Gastonia, New York, Jane Jacobs and me

New York City and Gastonia don’t, at first glance, appear to have much in common. Yet both Manhattan and the much smaller city in the Piedmont of North Carolina can offer an example of “urbanism.” And both have suffered grave harm from well-intentioned “progress.”

Charlotte architect Terry Shook, speaking last month at the showing of a documentary film about urban writer Jane Jacobs, reminisced about growing up in Gastonia, about his first visit to New York City, and about how he came to understand and appreciate his much smaller Southern hometown.

Jacobs, in her 1961 book, The Death and Life of Great American Cities, described the rich fabric of neighborhood life in New York’s Greenwich Village: the small interactions between neighbors and the role of small businesses and even the street “characters” in making sidewalks safe and keeping the city vital.

And it’s not just in New York, Shook warned, that so-called civic improvements, such as the freeways through Manhattan that Jacobs fought, can have unintended ill effects.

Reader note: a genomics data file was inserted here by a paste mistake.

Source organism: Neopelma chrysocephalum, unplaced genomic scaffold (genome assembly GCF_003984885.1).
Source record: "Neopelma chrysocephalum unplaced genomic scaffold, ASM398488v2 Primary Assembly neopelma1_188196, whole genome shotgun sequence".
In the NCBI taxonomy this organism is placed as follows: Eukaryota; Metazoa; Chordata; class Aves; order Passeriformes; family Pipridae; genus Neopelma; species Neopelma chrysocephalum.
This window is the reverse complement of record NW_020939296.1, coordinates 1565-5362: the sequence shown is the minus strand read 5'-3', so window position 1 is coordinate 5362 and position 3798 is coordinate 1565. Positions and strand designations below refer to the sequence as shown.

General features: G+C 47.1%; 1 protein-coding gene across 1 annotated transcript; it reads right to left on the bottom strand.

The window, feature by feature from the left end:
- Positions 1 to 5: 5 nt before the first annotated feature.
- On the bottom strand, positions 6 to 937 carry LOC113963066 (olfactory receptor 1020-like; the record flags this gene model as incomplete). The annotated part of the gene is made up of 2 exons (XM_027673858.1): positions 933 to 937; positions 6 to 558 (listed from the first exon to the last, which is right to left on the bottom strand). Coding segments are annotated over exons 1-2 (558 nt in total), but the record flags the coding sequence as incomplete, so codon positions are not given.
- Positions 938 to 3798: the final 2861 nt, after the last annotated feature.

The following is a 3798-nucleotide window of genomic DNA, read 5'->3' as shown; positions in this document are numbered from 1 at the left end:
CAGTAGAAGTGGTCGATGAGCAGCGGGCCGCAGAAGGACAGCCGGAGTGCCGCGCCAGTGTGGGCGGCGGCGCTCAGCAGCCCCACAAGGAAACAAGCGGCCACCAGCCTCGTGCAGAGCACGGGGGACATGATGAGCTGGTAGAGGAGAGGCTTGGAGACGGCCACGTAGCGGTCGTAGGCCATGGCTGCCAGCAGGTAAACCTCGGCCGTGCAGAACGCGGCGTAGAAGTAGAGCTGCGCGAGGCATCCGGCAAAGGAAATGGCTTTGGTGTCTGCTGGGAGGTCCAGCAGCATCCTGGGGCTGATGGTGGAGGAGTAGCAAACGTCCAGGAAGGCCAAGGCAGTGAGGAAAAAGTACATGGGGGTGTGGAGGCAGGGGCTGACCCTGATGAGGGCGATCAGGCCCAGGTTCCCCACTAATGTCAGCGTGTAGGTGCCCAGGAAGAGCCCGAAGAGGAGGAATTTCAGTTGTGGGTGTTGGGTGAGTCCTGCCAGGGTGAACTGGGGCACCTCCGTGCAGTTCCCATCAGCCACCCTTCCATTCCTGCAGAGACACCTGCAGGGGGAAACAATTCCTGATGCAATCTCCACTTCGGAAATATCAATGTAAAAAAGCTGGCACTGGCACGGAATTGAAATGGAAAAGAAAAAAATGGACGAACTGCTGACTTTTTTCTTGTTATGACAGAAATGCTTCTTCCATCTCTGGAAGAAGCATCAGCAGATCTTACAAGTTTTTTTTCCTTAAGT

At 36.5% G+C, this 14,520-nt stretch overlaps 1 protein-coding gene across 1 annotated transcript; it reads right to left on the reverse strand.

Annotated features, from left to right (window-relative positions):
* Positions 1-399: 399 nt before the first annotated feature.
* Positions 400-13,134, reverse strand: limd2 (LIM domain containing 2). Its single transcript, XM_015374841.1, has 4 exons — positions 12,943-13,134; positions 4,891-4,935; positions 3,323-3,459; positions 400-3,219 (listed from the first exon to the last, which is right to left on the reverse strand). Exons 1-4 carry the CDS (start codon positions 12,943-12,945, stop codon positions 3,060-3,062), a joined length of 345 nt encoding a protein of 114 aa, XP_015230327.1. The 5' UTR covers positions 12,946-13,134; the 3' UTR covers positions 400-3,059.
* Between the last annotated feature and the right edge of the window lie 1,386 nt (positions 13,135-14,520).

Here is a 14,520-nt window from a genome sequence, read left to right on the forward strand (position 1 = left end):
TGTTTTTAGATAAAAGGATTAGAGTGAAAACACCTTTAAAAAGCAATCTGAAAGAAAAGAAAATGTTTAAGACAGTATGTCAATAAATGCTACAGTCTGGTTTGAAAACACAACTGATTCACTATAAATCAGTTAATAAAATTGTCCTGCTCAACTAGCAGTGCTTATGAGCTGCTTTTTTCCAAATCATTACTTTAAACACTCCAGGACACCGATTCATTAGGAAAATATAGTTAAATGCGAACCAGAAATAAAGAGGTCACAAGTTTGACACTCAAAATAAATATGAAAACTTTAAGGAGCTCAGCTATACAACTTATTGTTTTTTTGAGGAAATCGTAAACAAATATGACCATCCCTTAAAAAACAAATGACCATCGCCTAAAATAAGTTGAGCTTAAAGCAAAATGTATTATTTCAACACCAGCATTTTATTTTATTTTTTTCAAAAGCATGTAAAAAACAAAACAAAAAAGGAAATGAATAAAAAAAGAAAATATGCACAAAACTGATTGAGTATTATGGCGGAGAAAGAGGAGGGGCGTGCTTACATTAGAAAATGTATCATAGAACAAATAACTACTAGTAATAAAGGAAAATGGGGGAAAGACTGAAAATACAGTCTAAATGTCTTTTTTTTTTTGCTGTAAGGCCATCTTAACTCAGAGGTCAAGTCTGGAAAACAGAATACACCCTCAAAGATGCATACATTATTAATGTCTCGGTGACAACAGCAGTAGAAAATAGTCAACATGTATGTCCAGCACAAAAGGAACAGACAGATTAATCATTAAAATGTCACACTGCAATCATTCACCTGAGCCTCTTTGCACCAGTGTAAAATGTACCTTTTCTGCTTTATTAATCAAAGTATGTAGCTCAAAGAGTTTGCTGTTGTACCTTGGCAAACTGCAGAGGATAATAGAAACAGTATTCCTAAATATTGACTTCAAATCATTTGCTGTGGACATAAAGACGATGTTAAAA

The film, Urban Goddess: Jane Jacobs Reconsidered, described Jacobs’ fights against a proposed freeway through lower Manhattan and recounted her reflections, showing how they apply today in Brooklyn, Toronto, Vancouver and other cities. The film showing was part of the Bechtler Museum of Modern Art’s Art + Architecture program, sponsored by HDR in partnership with AIA Charlotte.

Shook’s remarks, edited for clarity:

In 1977 I had the pleasure of visiting New York for the first time.

I was a freshly minted architectural undergraduate from UNC Charlotte. A fellow classmate Graham Adams and I, along with a zany fellow who had been a professor at N.C. State, decided on a whim that we would go to New York City.

So I woke up early one Saturday morning, sleeping in the back seat of this impossibly small Toyota, in Brooklyn, on one of the great townhouse streets in all of America. Coming from Gastonia, of course, I had never seen a proper townhouse. It was near a park, and the street was already bustling, early in the morning, with all kinds of people.